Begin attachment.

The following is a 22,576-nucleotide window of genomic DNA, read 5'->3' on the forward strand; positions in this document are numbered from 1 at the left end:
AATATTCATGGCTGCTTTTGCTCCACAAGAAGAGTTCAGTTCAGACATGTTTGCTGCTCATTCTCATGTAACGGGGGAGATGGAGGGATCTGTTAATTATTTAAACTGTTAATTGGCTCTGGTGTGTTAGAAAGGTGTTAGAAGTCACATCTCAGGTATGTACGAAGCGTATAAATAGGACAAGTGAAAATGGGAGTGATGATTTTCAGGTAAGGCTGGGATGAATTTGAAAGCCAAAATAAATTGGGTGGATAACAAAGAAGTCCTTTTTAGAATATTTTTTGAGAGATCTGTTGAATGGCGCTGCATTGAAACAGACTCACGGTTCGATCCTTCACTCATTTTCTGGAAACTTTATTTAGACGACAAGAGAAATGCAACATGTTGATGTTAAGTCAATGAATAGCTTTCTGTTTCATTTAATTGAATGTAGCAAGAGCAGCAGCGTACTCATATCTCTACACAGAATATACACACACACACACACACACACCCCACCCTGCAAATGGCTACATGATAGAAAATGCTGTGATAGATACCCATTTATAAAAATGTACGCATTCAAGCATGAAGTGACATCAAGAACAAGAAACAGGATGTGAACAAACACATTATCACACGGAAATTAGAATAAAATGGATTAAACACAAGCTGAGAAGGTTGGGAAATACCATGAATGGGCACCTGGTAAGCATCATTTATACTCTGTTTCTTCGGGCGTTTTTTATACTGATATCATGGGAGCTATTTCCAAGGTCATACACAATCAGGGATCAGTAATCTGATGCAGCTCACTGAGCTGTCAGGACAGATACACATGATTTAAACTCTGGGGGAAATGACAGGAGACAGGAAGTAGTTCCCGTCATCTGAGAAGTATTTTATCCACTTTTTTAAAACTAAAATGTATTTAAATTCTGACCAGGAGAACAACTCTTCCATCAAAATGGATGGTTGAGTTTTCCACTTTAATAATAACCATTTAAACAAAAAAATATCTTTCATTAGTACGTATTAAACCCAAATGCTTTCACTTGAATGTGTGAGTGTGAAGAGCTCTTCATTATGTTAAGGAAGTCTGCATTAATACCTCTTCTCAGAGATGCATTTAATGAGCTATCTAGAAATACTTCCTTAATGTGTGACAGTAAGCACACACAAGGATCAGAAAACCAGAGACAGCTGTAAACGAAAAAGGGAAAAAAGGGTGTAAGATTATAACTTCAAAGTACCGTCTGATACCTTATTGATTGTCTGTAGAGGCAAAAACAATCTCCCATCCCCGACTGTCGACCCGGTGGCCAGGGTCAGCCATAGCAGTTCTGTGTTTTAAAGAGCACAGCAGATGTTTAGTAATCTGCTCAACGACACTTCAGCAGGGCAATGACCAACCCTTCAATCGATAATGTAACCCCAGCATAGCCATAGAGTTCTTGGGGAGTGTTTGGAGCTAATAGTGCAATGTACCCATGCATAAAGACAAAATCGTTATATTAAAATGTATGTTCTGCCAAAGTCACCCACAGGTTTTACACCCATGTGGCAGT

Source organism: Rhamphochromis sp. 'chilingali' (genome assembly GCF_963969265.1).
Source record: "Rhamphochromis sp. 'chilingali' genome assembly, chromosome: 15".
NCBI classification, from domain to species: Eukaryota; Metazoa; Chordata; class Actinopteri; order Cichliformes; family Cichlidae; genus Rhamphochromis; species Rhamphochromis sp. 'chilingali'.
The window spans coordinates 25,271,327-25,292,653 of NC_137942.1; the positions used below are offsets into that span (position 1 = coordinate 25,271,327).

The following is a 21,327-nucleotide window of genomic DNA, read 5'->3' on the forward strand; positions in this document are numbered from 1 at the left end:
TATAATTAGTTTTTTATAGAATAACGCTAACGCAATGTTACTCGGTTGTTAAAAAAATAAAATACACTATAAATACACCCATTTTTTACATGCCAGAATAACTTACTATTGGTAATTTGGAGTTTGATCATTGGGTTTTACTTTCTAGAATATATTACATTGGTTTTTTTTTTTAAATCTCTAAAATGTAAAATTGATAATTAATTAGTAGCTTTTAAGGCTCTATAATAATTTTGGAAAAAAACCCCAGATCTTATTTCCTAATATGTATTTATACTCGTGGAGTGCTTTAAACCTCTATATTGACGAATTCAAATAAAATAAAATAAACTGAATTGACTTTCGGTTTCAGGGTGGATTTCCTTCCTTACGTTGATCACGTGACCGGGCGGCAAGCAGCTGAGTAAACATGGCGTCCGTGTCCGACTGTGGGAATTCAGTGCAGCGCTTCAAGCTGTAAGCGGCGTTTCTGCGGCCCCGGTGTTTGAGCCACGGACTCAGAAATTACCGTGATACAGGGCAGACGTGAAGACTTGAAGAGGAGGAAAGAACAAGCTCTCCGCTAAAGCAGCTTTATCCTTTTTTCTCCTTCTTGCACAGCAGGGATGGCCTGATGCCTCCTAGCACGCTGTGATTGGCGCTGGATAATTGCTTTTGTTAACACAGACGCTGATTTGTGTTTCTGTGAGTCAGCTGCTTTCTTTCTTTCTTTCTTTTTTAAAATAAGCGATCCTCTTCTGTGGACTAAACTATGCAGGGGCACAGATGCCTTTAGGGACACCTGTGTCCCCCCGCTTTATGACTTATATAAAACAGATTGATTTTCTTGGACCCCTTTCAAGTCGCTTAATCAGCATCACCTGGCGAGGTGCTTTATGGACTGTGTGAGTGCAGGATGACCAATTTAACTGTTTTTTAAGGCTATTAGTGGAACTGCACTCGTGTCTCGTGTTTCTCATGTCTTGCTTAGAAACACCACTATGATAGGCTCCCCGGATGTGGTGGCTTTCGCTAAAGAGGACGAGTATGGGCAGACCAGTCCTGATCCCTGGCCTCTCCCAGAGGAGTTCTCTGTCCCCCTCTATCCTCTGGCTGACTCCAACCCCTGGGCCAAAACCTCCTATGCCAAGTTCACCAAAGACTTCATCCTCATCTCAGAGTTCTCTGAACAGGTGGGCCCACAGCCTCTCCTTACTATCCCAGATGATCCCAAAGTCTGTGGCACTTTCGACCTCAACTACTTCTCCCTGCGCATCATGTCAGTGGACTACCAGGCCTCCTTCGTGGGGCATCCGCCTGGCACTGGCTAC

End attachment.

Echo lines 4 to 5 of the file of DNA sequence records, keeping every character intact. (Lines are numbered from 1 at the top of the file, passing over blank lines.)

Source record: "Rhamphochromis sp. 'chilingali' genome assembly, chromosome: 15".
NCBI classification, from domain to species: Eukaryota; Metazoa; Chordata; class Actinopteri; order Cichliformes; family Cichlidae; genus Rhamphochromis; species Rhamphochromis sp. 'chilingali'.